By Mike Vimpany

SO much for the return of red ball cricket in the ECB Southern Premier League and the supposed longer, all-day format of the recreational game

After four rounds of white ball 50-over matches, Epsom Derby Day saw cricketers swap their coloured pyjama kit for the traditional whites.

But any notion of spectators being able to enjoy the warm sunshine and watch five matches span 120 overs and with a draw an option, was blown clean out of the window.

Not one of the Premier Division lasted beyond 90 overs and in four cases at Basingstoke, Lymington, New Milton and St Cross Symondians, the games were done and dusted long before tea.

Only the Hampshire Academy’s successful 132-run chase against Bashley (Rydal) was still going after the tea break and didn’t finish until six o’clock.

The bizarre sequence of events, with all five toss-winning sides inserting the opposition and subsequently being victorious, saw –

* South Wilts skittle Lymington for 91 in 39.1 overs and win by nine wickets (match length 53 overs).

* Alton roll New Milton out inside 47 overs and romp home nine-wicket winners in 13.1 overs (59 overs).

* Havant routed for 88 in 44.3 overs and thumped by eight wickets by hosts St Cross Symondians in 16.2 overs (60 overs).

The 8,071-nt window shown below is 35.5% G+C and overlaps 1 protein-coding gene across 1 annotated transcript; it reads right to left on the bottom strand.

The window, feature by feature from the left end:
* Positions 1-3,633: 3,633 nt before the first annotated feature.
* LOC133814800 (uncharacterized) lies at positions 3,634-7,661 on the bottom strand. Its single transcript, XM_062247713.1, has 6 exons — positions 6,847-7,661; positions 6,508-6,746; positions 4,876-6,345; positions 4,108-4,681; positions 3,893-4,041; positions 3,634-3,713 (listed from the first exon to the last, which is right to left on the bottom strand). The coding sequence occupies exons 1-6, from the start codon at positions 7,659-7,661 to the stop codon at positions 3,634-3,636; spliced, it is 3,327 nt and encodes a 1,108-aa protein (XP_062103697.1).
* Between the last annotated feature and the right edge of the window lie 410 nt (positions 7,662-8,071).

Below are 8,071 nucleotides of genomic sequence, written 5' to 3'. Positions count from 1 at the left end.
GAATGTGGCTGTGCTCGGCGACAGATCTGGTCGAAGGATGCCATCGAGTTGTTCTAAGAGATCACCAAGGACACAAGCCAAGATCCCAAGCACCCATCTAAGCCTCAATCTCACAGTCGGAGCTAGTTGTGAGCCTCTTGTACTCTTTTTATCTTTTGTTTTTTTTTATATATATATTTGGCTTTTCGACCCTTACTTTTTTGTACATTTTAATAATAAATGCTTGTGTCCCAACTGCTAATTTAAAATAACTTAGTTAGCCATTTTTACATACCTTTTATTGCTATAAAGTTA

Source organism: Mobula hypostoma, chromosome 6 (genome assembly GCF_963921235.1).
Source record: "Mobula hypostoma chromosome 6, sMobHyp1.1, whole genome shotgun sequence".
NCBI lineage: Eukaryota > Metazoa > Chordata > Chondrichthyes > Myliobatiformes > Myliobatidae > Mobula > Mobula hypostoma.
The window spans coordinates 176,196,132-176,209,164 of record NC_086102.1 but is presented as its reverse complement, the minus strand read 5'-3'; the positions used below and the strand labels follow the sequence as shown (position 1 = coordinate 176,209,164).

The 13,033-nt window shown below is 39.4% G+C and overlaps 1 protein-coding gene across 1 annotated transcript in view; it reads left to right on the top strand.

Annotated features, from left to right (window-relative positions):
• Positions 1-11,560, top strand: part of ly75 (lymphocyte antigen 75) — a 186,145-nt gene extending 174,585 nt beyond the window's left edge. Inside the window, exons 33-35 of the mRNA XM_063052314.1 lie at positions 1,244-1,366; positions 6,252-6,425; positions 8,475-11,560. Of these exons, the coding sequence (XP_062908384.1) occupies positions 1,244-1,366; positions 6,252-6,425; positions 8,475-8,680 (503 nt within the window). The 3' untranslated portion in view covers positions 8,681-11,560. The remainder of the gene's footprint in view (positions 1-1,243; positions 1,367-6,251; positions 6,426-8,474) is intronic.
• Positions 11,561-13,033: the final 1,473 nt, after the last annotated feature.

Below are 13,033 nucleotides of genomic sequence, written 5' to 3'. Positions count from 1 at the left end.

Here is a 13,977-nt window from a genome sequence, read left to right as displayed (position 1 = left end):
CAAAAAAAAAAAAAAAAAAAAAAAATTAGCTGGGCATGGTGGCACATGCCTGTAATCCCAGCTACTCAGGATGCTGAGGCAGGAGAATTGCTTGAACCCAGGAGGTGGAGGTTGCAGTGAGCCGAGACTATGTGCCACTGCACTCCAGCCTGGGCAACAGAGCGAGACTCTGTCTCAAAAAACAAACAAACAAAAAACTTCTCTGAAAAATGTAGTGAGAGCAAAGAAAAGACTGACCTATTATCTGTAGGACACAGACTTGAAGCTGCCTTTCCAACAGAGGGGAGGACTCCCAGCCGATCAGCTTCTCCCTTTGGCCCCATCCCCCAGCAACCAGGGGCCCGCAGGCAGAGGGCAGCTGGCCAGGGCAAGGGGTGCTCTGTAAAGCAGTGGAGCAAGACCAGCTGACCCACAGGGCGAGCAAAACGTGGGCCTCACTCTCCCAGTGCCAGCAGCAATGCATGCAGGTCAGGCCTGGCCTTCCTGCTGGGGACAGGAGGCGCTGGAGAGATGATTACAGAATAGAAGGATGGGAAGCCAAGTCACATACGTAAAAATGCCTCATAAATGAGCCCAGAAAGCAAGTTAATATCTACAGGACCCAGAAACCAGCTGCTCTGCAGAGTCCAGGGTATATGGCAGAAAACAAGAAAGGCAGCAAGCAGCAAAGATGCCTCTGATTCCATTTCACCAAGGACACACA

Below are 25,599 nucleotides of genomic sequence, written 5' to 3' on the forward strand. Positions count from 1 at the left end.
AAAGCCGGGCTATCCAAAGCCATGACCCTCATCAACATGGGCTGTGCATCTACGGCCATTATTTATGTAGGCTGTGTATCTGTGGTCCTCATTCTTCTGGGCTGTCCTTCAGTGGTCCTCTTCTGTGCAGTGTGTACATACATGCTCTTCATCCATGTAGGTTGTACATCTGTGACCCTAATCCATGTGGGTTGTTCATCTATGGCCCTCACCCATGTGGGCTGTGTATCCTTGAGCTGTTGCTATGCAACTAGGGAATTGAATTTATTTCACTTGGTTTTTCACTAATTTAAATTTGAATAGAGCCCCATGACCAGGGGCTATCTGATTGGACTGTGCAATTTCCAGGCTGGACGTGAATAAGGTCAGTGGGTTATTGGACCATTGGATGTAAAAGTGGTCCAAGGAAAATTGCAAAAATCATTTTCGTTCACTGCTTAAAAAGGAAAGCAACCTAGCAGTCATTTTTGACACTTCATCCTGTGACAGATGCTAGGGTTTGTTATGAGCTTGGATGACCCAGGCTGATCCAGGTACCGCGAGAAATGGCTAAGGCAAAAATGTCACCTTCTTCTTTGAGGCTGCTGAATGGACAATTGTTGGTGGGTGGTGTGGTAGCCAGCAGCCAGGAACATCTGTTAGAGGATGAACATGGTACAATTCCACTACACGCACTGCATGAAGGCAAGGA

*Overnight leaders Burridge bowed out by Basingstoke & North Hants for 112 in 40.3 overs and beaten inside 30 overs (69 overs).

 * The Academy edge home by two wickets after dismissing Bashley (Rydal) for 132 in 40 overs and taking until the 50th over to knock off the runs. It produced the longest match, by some distance, finishing one ball inside 90 overs.

Seamers relished the 11 o’clock morning starts, with the surfaces made bowler-friendly by midweek rain.

Virtually all the batting sides saw their top five back in the pavilion before the first drinks session.

Tail-enders were batting in all five matches when the ham salads were served two hours or so later.

Only St Cross Symondians’ captain Tom Foyle, who smacked 74 off 55 balls (56 in boundaries) against managed a fifty.

The early finishes are certain to spark renewed player discussion on whether all-day cricket is really necessary bearing in mind the time and cost involved.

It will be interesting to see how things pan out over the next two months before white ball cricket resumes in early August …